The alternative: exercise. Yes, yes, after having a bad day, the thought of having to “do” one more thing might be the thing you least want to be involved in. And if you really can’t, you don’t have to. But it won’t take much—a ten-minute walk or a short bike ride can already give you a burst of clarity and energy that you need to let off some steam. The ideal is 30 minutes, five times a week, of moderate rigour,[6] and could be done at any time of the day in a way that fits your schedule.

 

Moving your body releases chemicals endorphins and serotonin that helps improve your state of mind longer than food could. Starting on exercise is often the hardest part, so give yourself a boost of energy first with invigorating vitamins like B-12, which is easy enough with a drink such as Now Foods, Sports, B-12 Energy Boost Tart Berry Sticks.

 

 

Silence at the Peak?

 

Finally, Zen as this goal of having achieved a state of imperturbable inner calm is misleading. After all, it is not about being in this idealised state but has more to do with constantly practising different methods (and not just one) to be “present.”

 

Being in the present is a perspective, a mindfulness that can be strengthened through acceptance, minimising distractions, wanting, and meditation. More than the future, the promise of a far-off holiday, this emphasis on the present asks one to pay attention to what is happening and be aware to what is happening to yourself and to the world outside. Living just for the future or lingering in the past can be living in a fantasy, and being in the present is learning to cope with its joys, hardships, its messy noise, its pockets of serenity. If the present is hard, stressful, or sad, if you have to cry then cry, but know that it is fleeting and pay attention because the next present will bring a new feeling.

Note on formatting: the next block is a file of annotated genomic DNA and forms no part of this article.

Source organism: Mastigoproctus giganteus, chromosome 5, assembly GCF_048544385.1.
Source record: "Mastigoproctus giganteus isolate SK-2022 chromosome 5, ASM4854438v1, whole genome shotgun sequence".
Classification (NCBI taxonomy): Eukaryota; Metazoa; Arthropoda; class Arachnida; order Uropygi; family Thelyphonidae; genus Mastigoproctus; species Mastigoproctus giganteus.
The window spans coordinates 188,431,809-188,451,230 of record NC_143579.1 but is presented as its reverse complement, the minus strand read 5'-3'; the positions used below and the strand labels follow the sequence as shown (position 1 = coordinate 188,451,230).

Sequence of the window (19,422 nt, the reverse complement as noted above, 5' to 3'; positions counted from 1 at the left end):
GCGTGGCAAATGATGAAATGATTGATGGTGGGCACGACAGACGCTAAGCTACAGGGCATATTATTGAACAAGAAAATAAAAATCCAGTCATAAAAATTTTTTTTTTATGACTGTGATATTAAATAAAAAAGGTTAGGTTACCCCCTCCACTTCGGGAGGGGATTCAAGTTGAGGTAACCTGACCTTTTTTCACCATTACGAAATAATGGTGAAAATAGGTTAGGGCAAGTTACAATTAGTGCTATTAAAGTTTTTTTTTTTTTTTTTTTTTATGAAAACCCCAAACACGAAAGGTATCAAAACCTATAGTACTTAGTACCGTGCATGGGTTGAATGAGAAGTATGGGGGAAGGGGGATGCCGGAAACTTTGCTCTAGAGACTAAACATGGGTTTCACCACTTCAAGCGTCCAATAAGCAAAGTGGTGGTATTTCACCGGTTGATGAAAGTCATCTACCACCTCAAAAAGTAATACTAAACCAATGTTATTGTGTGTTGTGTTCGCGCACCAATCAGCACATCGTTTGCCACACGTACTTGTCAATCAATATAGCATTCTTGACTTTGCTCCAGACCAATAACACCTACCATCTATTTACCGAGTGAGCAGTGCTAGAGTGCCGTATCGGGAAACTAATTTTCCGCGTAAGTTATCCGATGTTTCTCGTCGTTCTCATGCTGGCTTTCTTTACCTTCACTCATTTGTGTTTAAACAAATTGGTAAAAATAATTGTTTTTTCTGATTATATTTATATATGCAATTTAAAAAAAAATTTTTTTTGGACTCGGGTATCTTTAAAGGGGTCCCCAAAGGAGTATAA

All the steps detailed above are preparations to help one be in the present and come to terms with what it holds. Surprisingly, it won’t be absolute silence, but you can have the ability to process it, to focus on the things that give you happiness even if it is only momentary. The peak is not an escape from hardship but acknowledging it for what it is, what must be done, and seeing how you fit in the scheme of things.

 

Is that peace? Maybe not what you’re expecting, but it’s the present and that’s where you are and you’re able to hold it. Tranquility is in the moment knowing you’re simply “there” and you’re finally awake for it all.[7]

 

 

Photo credits

Image 1: https://unsplash.com/photos/vnpTRdmtQ30

Image 2: https://unsplash.com/photos/IjA4vTJ3PHY

Image 3: https://unsplash.com/photos/B-xb7VFtlZg

Image 4: https://unsplash.com/photos/dBl-tI7SBtE

Image 5: https://unsplash.com/photos/NydZjXg6S2I

Image 6: https://unsplash.com/photos/vCzh1jOyre8

 

 

[1] https://www.goodreads.com/work/quotes/6438976-the-dalai-lama-s-little-book-of-inner-peace-the-essential-life-and-teac

[2] https://www.nimh.nih.gov/health/statistics/mental-illness.shtml#:~:text=Mental%20illnesses%20are%20common%20in,(51.5%20million%20in%202019)

[3] https://www.mcleanhospital.org/essential/why-asian-americans-dont-seek-help-mental-illness

[4] https://bmcpsychiatry.biomedcentral.com/articles/10.1186/s12888-020-02823-6

[5] https://deserthopetreatment.com/addiction-treatment/psychology/comfort-food/#:~:text=Foods%20high%20in%20sugar%2C%20fat,comfort%20food%20to%20self%2Dmedicate.

[6] https://www.mentalhealth.org.uk/publications/how-to-using-exercise#:~:text=Physical%20activity%20has%20a%20huge,can%20reduce%20stress%20and%20anxiety.

[7] https://www.theguardian.com/commentisfree/belief/2012/sep/21/zen-buddhism-lessons